Maple Leafs 2, Canadiens 1
Thursday, January 1, 1948
Maple Leaf Gardens, Toronto, Ontario
Toronto’s hockey Leafs ushered in a New Year in successful style with an important 2-1 victory over the spirited Montréal Canadiens at the Gardens last night.
The Leafs needed that win to maintain their slim two point advantage over the high flying Detroit Red Wings, who have a game advantage over the NHL loop leaders. For 59 minutes and 30 seconds, the Leafs gave out with a spectacular display of aggressive two way hockey to the delight of a holiday sellout crowd of 13,437.
But, as has been the case too often in the past, they suffered a near disastrous letdown with seconds remaining to pave the way for the lone Montréal goal, and rob Turk Broda of a well deserved shutout.
It was a hard fought battle with plenty of pleasing hockey. Although their third defeat in Toronto this season skidded them into fifth place in the championship race, the Canadiens were a much better outfit than the team the Leafs defeated 3-0 in Montréal Christmas Day. The losers showed definite signs of regaining their old spirited type of play, and came close to tying the game at the end.
The most exciting action occurred in the first 20 minutes, with much of the old slam-bang Leaf-Canadien feuding keeping the fans in constant state of excitement. From the opening play when Ken Reardon ran at Syl Apps, the pace was fast and furious.
For a while, it appeared that the game might develop into a fist throwing riot, but little George Gravel officiated with a firm thumb, handling the game so well that the chappies inclined to roughhouse, especially Ken Reardon, settled down to play hockey after the opening 20 minutes.
Gravel issued sex penalties in the first period, three to Reardon. After that he had little trouble, and the fans saw some fast, exciting, but legal hockey.
Both teams came out of the fray with casualties. Tod Campeau, recalled by the Canadiens from Buffalo last weekend, dislocated his left shoulder for the third time this season. He remained behind in Wellesley Hospital to have the injured bone reset.
Max Bentley complained of a stiff neck after the game. He was winded when checked by Roger Leger early in the first period. However, he played the rest of the game, but later in the dressing room could hardly move his neck. He scored the second Toronto goal on a nice passing play near the end of the second period, and set up the other tally.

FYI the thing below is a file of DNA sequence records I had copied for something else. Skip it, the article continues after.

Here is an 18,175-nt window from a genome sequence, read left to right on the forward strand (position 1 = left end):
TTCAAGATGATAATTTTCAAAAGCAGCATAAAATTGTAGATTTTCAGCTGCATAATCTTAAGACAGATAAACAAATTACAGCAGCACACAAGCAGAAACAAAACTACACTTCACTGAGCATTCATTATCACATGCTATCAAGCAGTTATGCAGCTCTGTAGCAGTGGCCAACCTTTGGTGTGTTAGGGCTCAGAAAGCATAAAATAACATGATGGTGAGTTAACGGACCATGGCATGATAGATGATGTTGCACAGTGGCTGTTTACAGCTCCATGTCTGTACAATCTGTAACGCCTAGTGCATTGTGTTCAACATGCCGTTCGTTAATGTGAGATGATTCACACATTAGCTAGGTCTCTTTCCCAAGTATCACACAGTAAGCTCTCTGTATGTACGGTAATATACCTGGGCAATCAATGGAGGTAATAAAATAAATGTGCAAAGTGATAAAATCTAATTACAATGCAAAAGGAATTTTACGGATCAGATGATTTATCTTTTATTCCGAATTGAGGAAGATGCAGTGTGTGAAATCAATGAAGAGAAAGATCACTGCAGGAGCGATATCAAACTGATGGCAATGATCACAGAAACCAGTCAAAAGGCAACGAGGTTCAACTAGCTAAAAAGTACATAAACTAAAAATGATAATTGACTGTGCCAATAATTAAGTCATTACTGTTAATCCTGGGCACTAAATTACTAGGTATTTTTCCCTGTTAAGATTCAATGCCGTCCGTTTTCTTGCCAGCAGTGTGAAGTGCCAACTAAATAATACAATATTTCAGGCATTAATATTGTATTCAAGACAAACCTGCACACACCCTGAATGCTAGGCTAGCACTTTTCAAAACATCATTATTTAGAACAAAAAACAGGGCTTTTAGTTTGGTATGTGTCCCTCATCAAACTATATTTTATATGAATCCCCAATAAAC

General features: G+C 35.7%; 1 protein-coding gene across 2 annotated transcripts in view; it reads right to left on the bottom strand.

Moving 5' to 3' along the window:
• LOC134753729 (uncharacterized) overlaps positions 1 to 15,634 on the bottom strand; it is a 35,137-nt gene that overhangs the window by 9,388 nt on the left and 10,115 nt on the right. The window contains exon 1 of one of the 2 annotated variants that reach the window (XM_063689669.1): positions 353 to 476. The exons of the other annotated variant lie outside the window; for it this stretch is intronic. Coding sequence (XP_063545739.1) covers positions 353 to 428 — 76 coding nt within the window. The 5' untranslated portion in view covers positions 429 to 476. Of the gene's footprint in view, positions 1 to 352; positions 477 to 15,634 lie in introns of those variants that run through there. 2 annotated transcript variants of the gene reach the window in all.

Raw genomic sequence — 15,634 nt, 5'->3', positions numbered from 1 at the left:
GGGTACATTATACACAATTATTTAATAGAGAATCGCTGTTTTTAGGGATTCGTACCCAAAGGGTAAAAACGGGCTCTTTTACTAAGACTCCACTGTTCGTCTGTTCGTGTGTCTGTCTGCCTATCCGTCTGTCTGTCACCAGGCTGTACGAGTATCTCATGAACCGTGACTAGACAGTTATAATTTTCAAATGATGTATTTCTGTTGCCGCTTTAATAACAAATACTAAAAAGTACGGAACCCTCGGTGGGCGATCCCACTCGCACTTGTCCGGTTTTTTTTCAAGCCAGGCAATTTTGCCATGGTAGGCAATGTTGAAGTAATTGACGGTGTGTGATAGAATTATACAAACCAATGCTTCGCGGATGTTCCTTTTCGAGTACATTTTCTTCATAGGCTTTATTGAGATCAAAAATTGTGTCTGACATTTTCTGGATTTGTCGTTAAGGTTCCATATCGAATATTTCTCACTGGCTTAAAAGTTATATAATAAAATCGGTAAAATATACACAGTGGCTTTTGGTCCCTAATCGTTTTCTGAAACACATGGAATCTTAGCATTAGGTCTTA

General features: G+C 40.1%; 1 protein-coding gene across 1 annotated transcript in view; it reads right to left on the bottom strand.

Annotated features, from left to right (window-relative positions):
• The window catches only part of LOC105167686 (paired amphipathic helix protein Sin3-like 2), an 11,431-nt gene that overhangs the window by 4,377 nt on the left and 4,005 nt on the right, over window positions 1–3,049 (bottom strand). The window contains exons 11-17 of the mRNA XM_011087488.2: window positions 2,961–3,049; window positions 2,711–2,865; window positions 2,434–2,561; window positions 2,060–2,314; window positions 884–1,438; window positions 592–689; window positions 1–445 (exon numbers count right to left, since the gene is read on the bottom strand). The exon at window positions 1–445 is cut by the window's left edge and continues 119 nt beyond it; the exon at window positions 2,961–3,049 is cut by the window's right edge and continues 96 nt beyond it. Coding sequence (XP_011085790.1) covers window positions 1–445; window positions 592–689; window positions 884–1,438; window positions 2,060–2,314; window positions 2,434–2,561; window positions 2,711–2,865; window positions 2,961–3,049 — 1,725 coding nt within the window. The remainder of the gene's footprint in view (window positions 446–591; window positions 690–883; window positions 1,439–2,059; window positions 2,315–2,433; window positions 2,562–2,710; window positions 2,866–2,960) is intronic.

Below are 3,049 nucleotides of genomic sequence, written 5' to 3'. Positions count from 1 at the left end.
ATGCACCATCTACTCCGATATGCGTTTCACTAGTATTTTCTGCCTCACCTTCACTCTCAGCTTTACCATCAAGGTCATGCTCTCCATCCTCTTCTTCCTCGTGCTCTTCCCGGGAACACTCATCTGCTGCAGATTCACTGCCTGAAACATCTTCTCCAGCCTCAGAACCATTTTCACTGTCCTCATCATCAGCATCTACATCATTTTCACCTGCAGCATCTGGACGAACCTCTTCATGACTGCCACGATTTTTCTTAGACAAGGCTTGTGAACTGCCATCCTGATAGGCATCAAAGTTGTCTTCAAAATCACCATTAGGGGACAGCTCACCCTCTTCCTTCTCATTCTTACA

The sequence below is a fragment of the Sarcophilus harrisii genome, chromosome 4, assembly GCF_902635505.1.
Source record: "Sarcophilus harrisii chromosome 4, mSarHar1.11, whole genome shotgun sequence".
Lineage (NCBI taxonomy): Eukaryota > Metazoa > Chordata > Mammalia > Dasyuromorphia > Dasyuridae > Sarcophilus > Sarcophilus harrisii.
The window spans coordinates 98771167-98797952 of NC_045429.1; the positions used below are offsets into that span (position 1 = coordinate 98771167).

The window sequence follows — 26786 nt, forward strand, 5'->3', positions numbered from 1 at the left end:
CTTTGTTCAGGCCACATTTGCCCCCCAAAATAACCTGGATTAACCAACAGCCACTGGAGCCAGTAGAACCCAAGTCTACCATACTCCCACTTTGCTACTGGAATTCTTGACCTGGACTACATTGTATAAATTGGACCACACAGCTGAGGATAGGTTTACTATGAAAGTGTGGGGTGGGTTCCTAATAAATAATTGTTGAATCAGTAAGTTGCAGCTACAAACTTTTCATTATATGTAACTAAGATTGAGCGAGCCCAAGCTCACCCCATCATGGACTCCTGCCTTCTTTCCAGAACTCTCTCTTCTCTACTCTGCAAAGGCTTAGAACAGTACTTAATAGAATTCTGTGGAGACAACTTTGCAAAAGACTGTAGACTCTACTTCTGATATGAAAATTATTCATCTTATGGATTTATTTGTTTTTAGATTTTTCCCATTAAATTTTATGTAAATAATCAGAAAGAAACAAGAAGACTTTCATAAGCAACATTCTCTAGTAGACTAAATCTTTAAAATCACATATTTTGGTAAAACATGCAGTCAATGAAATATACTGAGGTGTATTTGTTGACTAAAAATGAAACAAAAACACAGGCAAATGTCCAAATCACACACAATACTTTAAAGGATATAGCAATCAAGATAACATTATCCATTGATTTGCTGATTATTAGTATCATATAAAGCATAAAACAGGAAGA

A hooking penalty to Reardon paved the way for the first Toronto score in the first period. On the next play, Vic Lynn deflected Jimmy Thomson’s pass into the net, with point man Bentley starting it all on a ganging attack.
Bentley’s goal came at 18:27 of the middle period, when he expertly slipped between Butch Bouchard and Reardon to take Joe Klukay’s pass and beat Bill Durnan with a shot from close range. Newcomer Sid Smith set up the play at the blueline.
The Canadiens never gave up, and had an edge in play in the last period. They pressed to the attack time and again, but found a formidable defence in Bill Barilko and Wally Stanowski and Thomson and Gus Mortson. Stanowski and Mortson came up with one of their best two-way efforts of the season.
The visitors finally scored when Glen Harmon, who doubled in brass as defenceman and forward, took a pass in the centre ice zone to skate in with his check, Howie Meeker, alongside of him. Meeker could not take the player out, and Harmon’s shot hit the goalpost and skidded into the net behind a disappointed Broda.
Joe Klukay, Ted Kennedy and Bentley topped the Leafian forwards with their hard work. All had good scoring chances, but Bill Durnan came up with an amazing performance in the Montréal net. But for the four time Vézina Trophy winner, the Leafs might have added four goals on breakaways in the last period.
Harry Watson was an unexpected starter, returning to action after a 10 day rest with a knee injury. He was back at his old left wing spot on the Apps line, with Sid Smith taking over left wings on the Bentley line. Don Metz was dressed but not used.
NOTES: Kenny Reardon came up with the crudest check of the night when he rammed Apps into the boards in the first period, and then smacked the Toronto team captain’s neck with an elbow smash…Coach Dick Irvin came up with a good looking young rookie in Norm Dussault. He is fast and has a hard shot…The Leafs practice at 1 p.m. today to prepare for tomorrow night’s invasion of the New York Rangers, the only team that has beaten them in their last 14 games. That was a 4-1 defeat on Toronto ice, December 13.
Story originally published in The Globe & Mail, January 2, 1948
TOR PEN – 04:22 – Thomson, tripping
MTL PEN – 04:28 – Lach, interference
MTL PEN – 10:15 – Reardon, roughing
TOR PEN – 10:15 – Meeker, roughing
MTL PEN – 13:55 – Reardon, hooking
TOR PP GOAL – 14:03 – Lynn (Thomson, Bentley)
MTL PEN – 16:16 – Reardon, charging
TOR PEN – 08:28 – Meeker, holding
TOR GOAL – 18:27 – Bentley (Klukay, Smith)
TOR PEN – 08:15 – Bentley, hooking
MTL GOAL – 19:38 – Harmon (Curry, Fillion)
TOR – Broda (W)
MTL – Durnan (L)
TOR – Goaltenders: Turk Broda. Defence: Bill Barilko, Gus Mortson, Wally Stanowski, Jimmy Thomson. Forwards: Syl Apps (C), Max Bentley, Bill Ezinicki, Ted Kennedy, Joe Klukay, Vic Lynn, Howie Meeker, Nick Metz, Sid Smith, Harry Watson.
MTL – Goaltenders: Bill Durnan. Defence: Butch Bouchard, Glen Harmon, Hal Laycoe, Roger Leger, Ken Reardon. Forwards: Toe Blake (C), Tod Campeau, Joe Carveth, Floyd Curry, Norm Dussault, Bob Fillion, Elmer Lach, Jacques Locas, Billy Reay, Rip Riopelle.
TOR – 16-7-7 (.650)
MTL – 11-13-4 (.464)